You’d think that when it comes to sports and outdoor merchandise, packaging would pack a punch. But we’re just not feeling it, and we can’t even bear to look out at the sea of wimpy, tired-looking packaging examples trying to drown consumers with feature and benefit claims. So much packaging to refresh, so little time to get it done before the products they contain — and their brands — fail. 

Rather than pointing to failures, we’d rather focus on packaging that’s gone from tired to inspired, hoping that brand managers might reconsider their own packaged products and take them from bland to grand. A caveat: Adopting the latest graphic design ideas and pretty imagery might give packaging a facelift, but we know that’s only skin deep. Refreshing a packaging system is about more than proving one’s design chops.

The brand has to be at the core of new or refreshed packaging for the change to be meaningful. It has to speak with an authentic voice, clearly illustrate why it’s unique, and engage consumers and hold them in thralldom. The right packaging has the power to do all of this. But first, it has to appeal to customer emotions quickly and convincingly, prompting purchase and loyalty. In the case of sports and outdoor gear, it’s crucial for the packaging to capture the emotive elements that tie the customer to the activities. As marketing researcher Martin Lindstrom points out, capturing fans’ emotions about their favorite sports and aligning those feelings with sports-related products triggers a response in the brain and cements their importance and desirability by association. Lindstrom daringly declares that this has the same effect as religious imagery for fans. Preach on, Brother Lindstrom!

Revitalization comes in different forms: repackaging the blasé and ineffective products that are already out there; rethinking the utilitarian, turning it into something more, and reimagining the way the entire category is packaged for better functionality. When it comes to sports and outdoor activities, it’s important to have the right gear to achieve performance goals. So why is it that the packaging selling the gear doesn’t perform? 

Case in point: LIV Organic, the USDA-certified energy recovery drink for athletes, had a good product. But its original packaging didn’t do anything to sell the drink or brand. In fact, it worked against it. Since organic drinks don’t feature neon, artificial colors, they fade with light exposure. Even worse: A nondescript bottle structure and a generic-looking label did nothing to reinforce the brand, merely stating “Organic Sports Drink” under the brand identity, followed by the flavor. A package refresh was needed.

We love the new packaging. Shrink-wrapped sleeves over PET bottles are color-coded to flavors while protecting the integrity of the product. The sleeve literally has sports written all over it. Action verbs like “pedal,” “score,” “pump,” “swat” and “rappel” tell the story at a glance. The bottom of each label lists “re-fuel.” Enough said. Genius. The newly designed package structure is easy to hold and drink from, even in the midst of activities. Now consumers see all the good stuff about this branded product in a few seconds flat — all the time brands have to make an impact on retail shelves. How cool is that?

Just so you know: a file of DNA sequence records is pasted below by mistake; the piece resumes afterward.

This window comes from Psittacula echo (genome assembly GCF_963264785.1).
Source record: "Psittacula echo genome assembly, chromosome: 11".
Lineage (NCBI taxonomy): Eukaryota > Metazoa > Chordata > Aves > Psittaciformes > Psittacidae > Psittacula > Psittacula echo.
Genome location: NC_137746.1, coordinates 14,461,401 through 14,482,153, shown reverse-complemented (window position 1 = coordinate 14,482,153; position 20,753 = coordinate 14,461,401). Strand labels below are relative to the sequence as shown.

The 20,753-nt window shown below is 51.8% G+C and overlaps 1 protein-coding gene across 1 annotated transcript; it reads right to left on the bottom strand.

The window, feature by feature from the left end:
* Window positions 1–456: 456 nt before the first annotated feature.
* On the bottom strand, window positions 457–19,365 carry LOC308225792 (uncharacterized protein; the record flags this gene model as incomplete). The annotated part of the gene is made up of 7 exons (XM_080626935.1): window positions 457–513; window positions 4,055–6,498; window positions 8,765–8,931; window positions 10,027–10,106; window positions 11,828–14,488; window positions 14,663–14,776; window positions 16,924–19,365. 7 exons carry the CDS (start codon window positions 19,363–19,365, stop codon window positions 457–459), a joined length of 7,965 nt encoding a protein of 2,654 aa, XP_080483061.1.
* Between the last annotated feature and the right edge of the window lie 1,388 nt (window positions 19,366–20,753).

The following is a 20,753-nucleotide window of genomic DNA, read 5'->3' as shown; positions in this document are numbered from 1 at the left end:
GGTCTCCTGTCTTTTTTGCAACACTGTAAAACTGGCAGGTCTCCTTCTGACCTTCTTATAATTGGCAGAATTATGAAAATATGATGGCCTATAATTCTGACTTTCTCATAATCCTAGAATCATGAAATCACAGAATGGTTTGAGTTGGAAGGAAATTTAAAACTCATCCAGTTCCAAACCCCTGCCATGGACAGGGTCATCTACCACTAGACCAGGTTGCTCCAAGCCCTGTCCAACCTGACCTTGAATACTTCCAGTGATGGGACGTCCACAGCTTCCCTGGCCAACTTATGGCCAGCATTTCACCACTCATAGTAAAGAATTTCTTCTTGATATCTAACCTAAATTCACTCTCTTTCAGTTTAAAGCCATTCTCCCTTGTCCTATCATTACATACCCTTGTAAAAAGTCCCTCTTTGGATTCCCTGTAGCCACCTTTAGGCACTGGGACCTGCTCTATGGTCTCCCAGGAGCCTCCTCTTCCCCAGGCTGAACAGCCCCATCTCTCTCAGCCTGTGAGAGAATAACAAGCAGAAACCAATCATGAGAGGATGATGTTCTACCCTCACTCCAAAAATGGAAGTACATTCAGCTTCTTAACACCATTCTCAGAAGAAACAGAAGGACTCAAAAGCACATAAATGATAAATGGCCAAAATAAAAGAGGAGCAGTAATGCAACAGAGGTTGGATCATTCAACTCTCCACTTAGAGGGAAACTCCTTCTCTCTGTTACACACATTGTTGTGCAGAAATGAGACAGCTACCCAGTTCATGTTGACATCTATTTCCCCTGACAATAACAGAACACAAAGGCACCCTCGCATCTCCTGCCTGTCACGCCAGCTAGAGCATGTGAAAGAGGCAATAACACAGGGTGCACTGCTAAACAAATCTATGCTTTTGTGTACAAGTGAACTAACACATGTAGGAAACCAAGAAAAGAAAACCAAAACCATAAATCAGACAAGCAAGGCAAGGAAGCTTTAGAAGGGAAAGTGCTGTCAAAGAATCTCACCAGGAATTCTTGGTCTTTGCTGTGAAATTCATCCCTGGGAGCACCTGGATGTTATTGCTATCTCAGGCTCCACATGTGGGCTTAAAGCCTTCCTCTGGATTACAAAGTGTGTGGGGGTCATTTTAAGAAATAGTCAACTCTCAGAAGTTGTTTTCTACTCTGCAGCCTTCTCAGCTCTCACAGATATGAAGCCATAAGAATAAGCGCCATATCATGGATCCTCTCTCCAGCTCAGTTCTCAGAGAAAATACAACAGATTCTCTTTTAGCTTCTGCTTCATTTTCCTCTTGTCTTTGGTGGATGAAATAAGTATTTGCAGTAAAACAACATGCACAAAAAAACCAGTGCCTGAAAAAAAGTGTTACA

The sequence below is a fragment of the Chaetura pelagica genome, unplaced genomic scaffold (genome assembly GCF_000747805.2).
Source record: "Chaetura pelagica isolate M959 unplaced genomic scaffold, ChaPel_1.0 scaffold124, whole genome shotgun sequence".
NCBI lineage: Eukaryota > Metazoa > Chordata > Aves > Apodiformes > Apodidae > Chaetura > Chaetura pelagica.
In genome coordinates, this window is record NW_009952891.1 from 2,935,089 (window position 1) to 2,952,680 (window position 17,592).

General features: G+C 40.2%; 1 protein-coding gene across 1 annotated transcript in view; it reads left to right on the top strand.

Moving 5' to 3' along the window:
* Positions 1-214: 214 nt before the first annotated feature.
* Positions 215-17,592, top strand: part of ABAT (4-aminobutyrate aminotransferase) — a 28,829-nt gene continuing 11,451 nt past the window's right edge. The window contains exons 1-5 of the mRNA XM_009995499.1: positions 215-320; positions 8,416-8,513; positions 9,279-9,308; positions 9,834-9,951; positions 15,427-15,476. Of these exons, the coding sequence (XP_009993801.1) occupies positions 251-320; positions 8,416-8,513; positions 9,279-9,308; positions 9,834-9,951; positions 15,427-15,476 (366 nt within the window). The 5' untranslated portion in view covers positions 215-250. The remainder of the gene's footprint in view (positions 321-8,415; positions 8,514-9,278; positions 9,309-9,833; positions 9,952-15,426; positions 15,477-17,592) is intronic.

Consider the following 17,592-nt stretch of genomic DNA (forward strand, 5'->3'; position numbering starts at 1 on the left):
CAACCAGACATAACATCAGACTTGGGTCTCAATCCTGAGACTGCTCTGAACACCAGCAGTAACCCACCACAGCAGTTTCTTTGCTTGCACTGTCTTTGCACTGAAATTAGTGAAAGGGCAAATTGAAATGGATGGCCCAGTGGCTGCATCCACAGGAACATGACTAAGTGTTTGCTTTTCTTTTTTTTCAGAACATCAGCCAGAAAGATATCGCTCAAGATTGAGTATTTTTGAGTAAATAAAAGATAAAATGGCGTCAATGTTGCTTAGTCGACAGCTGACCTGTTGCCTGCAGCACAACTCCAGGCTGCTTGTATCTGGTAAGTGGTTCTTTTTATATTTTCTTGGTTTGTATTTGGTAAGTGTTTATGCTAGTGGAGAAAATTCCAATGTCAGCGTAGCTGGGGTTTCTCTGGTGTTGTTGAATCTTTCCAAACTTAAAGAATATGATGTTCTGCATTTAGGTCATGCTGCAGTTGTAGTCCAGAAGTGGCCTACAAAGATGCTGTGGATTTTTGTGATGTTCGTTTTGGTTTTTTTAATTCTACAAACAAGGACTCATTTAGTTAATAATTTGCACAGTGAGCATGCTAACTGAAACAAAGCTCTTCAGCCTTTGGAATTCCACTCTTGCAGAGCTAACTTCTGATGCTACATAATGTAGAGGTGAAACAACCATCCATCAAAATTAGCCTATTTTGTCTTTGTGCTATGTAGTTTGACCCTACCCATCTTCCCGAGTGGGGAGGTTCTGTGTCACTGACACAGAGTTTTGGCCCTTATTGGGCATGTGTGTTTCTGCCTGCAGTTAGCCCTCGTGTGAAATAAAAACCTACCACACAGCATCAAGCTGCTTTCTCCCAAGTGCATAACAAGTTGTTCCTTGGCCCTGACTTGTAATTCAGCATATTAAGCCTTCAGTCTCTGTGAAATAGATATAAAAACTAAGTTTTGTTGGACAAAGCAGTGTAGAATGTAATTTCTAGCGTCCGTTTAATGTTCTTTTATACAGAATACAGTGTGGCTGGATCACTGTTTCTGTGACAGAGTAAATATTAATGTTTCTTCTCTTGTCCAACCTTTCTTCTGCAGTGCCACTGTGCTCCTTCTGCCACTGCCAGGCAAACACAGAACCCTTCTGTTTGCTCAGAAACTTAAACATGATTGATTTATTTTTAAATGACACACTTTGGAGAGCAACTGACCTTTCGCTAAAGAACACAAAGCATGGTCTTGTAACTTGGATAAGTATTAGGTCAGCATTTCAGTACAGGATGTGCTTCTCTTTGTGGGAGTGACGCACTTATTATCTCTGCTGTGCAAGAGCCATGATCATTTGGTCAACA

Speaking of cool, who saves the packaging after purchasing new athletic shoes? What happens to shoe boxes? They end up in the recycling bin. PUMA reimagined the utilitarian with more sustainable packaging that would prompt reuse. Now its athletic shoes come in box bottoms that get tucked inside of a reusable “clever little bag.” Lidless is beautiful, and so is the bag in brand-signature red with white lettering. This makes us wonder: Why hasn’t this solution been thought of before? Every time consumers reuse the bag they’re walking ads for PUMA. Nobody sees the packaging until they buy the product, but everybody sees it afterward. Think of the buzz this can generate. This works; we love it.

Athletic and outdoor gear brands ought to be champions of innovative packaging. After all, they’re all about innovating even the most basic products, so why should packaging lag behind? Perfect example: What’s exciting about fishing line? Pretty mundane, huh? Not to Pure Fishing Inc. of Iowa. Its Berkley brand NanoFil fishing line is inventive: Minimum diameter but maximum strength, it was awarded top new product overall at ICAST 2012, the world’s largest trade show for sports fishermen. Now for the best part: new and original packaging. A twist-off blister is caught between two paperboard halves with a flange. This allows fishermen to replenish line on a fishing reel and easily return the rest to the package for future use on additional reels. There are no impossible-to-open clamshells in sight. The package is easy-to-open, stores the product and allows consumers to recycle each portion of both the paperboard and the blister very easily. The graphics on pack separates the men from the boys, too. This is terrific translation of branding on the package.

Better functionality for basic, heavily purchased products? Yes! Creating brand preference among consumers and turning them into fans? Yes! Rocking an entire category and taking ownership of it? Priceless.